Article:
It seems some of the columns are a bit dead on ImAFish, which is a bit of a shame because that doesn't reflect the rest of the site.
But I suppose everyone is off "blogging" and not "columming" (new word for ya). Either way PEOPLE NEED TO GET POSTING!!!
As for me - i'm 18 next thursday so direct cards and money to [email protected] next week pls :D:D I hope to go out for a meal with my chums, I just need to finalise a few things.
I hope to get the LAN pics up very shortly once Max Spielman get them right which they seem to have a problem with atm, next time i will have to use click.
I will get another pic of me up on pwhite.imafish.com which is my little site :D:D.
It was 20 years ago today when the first CDs when on sale in the UK. It was 1983 when the first batch of 100 CDs went on the market. There was much skepticism around the launch of the CD and record companies were worried that the CD would destroy current vinal and cassette sales.
However they were wrong and to date over 1.8 billion music CDs have been sold worldwide. Many people thought that the modern looking disk could ever be as good as conventional formats. The use of CDs in computers helped to make the CD a popular medium over tapes.
One of the most influential moments in the history of the CD was the release of the Dire Straights album Brothers in Arms in 1985 which featured heavy promotion of the Philips brand. It was at this stage that many people became switched on to the fact that CDs probably had a future and Brothers in Arms became the starting block for many households' collections as the price of hardware fell.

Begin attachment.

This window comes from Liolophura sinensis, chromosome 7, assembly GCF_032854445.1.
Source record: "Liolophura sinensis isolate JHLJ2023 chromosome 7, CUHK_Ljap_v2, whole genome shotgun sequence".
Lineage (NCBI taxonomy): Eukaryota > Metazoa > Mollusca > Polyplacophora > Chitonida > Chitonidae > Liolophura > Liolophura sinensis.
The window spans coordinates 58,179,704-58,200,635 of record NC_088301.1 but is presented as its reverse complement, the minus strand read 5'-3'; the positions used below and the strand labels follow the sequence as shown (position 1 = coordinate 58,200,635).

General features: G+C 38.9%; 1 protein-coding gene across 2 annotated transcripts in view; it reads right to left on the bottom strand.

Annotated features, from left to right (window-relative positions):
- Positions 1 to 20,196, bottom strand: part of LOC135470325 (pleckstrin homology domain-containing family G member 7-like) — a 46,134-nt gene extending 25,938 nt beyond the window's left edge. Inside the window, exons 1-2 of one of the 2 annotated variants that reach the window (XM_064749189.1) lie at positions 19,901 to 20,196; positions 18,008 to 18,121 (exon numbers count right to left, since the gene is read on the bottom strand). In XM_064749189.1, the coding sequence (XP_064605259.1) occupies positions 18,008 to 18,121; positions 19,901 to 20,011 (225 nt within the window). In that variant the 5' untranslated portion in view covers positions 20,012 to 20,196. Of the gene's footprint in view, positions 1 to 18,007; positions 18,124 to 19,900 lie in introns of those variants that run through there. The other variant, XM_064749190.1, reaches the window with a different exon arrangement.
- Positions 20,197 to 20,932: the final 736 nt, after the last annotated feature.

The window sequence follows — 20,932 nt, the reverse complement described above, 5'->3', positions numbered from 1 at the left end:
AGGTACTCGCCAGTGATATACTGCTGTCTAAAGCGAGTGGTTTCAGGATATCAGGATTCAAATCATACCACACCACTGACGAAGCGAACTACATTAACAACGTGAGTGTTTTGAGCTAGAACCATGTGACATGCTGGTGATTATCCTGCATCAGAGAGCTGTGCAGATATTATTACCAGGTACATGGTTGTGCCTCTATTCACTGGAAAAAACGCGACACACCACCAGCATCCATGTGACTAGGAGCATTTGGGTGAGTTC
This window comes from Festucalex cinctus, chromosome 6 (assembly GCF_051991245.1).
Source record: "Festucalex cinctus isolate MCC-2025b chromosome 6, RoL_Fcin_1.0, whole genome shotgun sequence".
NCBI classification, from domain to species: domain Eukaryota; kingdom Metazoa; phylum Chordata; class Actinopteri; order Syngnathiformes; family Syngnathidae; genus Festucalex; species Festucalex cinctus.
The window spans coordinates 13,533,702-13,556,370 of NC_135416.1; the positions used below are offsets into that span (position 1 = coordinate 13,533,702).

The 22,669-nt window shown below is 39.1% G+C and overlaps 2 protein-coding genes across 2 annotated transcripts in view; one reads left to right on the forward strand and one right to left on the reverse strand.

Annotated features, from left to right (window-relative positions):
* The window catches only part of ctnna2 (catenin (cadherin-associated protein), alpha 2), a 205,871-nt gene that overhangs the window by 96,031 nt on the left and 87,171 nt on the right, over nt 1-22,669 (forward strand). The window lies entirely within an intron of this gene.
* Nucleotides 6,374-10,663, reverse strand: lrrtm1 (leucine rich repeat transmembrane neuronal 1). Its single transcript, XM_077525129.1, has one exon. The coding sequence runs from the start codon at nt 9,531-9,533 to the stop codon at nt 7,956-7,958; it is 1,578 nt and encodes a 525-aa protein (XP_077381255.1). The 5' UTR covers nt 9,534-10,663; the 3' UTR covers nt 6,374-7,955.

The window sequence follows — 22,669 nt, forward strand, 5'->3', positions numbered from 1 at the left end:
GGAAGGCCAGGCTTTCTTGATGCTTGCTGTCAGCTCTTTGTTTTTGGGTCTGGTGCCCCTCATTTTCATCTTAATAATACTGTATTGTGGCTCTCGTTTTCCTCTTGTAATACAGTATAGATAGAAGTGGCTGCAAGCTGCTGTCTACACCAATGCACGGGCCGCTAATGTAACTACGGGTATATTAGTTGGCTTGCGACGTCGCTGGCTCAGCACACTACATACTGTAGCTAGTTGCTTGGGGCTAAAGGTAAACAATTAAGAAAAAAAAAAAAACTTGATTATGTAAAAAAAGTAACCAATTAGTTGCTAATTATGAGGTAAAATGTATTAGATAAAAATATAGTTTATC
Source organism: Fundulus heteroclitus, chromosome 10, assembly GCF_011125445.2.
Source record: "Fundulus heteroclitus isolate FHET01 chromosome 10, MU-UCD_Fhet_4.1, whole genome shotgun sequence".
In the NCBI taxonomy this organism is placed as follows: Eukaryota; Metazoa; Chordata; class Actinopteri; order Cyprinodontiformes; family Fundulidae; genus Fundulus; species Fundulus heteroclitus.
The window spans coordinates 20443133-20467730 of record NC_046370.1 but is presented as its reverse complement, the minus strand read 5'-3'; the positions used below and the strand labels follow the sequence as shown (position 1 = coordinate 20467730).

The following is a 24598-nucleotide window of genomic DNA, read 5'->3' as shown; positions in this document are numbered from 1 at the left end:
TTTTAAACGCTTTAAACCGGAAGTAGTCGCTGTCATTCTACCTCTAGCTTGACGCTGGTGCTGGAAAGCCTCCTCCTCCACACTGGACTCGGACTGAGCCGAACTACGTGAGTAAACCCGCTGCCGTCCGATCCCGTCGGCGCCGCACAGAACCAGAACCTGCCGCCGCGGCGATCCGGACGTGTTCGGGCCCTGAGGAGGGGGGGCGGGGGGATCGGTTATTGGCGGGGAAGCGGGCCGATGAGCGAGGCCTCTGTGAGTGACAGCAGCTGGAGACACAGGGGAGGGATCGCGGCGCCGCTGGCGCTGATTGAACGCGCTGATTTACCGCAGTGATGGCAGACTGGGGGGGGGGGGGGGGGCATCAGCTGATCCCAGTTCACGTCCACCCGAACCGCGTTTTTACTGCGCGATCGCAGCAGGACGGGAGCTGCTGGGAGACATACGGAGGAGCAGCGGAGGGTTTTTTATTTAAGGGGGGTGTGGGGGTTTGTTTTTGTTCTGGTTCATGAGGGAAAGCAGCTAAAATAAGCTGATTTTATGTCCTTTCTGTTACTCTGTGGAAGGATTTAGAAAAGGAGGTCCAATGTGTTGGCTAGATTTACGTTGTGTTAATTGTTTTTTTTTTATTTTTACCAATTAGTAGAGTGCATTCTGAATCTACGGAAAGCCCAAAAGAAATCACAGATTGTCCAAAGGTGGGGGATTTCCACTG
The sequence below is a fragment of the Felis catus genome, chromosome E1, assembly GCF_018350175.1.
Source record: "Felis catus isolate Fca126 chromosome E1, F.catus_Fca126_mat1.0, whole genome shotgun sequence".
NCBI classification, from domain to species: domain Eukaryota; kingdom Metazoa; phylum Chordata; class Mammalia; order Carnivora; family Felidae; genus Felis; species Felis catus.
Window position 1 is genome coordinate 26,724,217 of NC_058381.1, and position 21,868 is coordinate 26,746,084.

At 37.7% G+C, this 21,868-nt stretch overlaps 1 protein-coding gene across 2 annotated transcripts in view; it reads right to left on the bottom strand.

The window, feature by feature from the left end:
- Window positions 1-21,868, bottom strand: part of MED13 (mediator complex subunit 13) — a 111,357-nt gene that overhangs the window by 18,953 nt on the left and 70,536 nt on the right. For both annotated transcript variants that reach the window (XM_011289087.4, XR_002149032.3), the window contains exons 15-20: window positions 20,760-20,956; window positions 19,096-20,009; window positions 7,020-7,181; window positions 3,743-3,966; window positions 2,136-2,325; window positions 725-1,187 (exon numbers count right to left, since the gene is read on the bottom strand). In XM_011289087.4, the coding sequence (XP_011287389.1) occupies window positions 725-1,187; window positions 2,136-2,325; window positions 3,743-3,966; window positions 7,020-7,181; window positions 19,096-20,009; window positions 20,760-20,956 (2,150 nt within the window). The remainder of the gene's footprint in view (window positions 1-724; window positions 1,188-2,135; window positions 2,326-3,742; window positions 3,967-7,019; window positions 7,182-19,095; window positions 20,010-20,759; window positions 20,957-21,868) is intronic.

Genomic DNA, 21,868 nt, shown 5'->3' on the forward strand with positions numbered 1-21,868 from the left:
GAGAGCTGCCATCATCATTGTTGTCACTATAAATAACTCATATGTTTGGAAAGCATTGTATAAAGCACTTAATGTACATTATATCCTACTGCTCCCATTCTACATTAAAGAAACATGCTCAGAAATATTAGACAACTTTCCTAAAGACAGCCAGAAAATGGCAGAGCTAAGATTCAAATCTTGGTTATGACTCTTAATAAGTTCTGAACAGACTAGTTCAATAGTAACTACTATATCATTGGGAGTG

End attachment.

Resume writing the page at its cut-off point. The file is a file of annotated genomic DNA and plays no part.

The future of the CD still looks good as many people are now using DVDs for many purposes such as films. Other technologies such as the mini disk haven't taken off as well as the CD however it is still reasonably early days for such technology.
Scientists in Amsterdam, Holland and scientists in the US have managed to transfer data across the Atlantic at 923 megabits per second. They did the equivalent to a DVD movie (6.7gig) in less than a minute.
That is a massive 10,978 kms (6,800 miles) for the data to travel in such a sort time. This is a new world record in data transfer and the scientists are very excited about what this may mean for the future of the Internet.
Les Cottrel, of Stanford Linear Accelerator Center (Slac) Computer Services, said: "By exploring the edges of internet technologies' performance envelope, we will bring high-speed data transfer to practical everyday applications."
The data were sent across the Internet2 network, this is a network run by a number of Universities worldwide working on the Internet of the future. It is intended to connect and serve research and educational institutions at transmission speeds that allow near-instant transfer of hundreds of megabytes of data.
The research was inspired by particle physics and the vast amounts of data produced by the subject. Many people are excited about the future of the Internet and high speed data transfer could be the key to getting many futuristic ideas to work.
Sony's PlayStation 2 will start trials for its online gaming service this March. Gamers wanted to take part will need a Broadband connection and will have to fill in a questionnaire about the service.